Kentucky doesn’t mandate any qualifications for the top financial officers of its 173 school districts—and state officials are concerned that the situation is leading to waste and mismanagement, the Kentucky Center for Investigative Reporting reports today.
You can read the story by Kristina Goetz here.
In it, KyCIR (our partners at Louisville Public Media) outlines a situation in the Monticello Independent school district in southern Kentucky, which was forced to merge with a neighbor because of mismanaged funds.
KyCIR also reports a state audit’s findings that a fifth of Kentucky’s school financial officers don’t have bachelor’s degrees—and many of those who do didn’t major in accounting or other finance-related fields.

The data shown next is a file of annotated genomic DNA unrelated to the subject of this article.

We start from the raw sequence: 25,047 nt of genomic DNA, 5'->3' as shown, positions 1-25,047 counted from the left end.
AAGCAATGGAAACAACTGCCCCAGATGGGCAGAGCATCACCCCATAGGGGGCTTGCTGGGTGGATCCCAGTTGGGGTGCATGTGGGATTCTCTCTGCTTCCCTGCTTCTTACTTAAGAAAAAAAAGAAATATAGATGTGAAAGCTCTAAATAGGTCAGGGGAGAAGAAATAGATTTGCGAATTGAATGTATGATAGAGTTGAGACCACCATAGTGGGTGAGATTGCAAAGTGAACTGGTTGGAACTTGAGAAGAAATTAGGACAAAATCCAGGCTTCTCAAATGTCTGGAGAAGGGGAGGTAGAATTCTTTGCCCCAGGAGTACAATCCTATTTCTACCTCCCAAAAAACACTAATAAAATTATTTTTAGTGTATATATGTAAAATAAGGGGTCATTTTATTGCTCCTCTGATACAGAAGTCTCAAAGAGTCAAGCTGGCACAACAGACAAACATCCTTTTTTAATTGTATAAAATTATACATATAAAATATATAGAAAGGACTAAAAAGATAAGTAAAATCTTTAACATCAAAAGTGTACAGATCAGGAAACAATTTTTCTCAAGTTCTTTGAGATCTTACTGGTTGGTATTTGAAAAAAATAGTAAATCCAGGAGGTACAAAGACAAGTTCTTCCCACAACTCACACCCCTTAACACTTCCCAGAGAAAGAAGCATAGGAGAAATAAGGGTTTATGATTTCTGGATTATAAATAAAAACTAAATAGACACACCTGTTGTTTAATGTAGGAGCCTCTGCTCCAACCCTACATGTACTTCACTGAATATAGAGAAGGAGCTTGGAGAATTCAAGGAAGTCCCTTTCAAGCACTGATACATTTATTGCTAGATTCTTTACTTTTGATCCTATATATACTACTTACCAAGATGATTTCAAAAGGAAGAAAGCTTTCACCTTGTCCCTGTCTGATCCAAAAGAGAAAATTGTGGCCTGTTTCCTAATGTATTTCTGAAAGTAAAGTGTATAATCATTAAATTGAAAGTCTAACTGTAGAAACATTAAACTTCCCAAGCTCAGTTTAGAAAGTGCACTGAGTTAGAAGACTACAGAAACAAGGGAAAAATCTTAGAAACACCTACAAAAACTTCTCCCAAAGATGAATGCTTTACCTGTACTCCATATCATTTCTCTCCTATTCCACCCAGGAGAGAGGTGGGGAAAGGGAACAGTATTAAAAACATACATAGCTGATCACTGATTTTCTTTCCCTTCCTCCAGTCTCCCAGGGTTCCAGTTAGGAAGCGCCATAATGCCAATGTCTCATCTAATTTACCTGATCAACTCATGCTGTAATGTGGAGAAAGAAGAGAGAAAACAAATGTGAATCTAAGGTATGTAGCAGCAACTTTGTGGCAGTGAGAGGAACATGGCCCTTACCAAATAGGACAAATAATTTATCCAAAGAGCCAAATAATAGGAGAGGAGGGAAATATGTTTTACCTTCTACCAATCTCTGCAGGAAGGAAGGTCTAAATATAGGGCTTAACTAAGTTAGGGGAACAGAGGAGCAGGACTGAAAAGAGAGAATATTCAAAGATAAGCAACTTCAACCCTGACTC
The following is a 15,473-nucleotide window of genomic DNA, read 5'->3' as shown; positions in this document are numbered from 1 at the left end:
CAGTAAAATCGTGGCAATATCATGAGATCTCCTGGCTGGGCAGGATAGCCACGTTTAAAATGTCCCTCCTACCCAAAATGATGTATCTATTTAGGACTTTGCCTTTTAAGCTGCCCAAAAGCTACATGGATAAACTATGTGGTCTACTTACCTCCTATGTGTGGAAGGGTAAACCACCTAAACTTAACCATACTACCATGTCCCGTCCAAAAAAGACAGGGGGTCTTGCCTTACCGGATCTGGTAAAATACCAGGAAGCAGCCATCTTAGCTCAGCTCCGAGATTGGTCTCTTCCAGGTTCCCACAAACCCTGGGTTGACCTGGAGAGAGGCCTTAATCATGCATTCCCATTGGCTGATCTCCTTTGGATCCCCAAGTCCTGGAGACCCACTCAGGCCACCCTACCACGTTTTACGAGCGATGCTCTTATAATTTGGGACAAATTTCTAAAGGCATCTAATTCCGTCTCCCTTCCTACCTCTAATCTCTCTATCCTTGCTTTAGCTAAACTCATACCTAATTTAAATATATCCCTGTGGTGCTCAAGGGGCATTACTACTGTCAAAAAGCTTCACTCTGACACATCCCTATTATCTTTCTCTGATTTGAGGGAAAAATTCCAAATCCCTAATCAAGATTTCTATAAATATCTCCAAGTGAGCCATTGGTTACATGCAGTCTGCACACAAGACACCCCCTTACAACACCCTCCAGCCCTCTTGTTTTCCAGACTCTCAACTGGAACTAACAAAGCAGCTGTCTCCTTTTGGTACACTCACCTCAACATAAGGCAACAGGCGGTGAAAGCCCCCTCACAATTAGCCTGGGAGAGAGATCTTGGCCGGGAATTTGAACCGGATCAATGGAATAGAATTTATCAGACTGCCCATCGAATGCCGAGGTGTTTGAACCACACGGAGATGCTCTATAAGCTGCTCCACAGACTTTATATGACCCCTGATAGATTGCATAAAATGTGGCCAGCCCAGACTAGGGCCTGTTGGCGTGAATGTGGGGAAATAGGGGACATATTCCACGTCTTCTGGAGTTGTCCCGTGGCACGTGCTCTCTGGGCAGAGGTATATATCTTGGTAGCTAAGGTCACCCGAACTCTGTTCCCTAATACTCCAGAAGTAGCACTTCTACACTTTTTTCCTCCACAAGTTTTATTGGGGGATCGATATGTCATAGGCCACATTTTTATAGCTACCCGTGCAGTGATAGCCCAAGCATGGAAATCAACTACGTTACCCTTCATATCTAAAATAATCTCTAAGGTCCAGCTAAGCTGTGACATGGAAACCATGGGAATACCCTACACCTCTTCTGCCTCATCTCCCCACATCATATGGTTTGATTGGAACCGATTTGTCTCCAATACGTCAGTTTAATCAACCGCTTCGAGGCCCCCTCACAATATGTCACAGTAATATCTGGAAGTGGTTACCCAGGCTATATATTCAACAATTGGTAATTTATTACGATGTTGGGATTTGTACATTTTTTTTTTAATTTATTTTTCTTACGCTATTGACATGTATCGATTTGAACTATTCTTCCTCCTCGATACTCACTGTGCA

Unlike teacher certification, Kentucky does not mandate education or experience levels for school finance officers. And while the majority have formal degrees, their areas of expertise aren’t always in finance. Some were former teachers. Others included a guidance counselor, a human resources officer, a medical billing employee and a bank teller.
The report also found instances where finance officers had other, conflicting jobs or duties. In five districts, for example, the finance officer was also the superintendent.
And below is data from the state audit on the experience and education of school financial officers from across the state: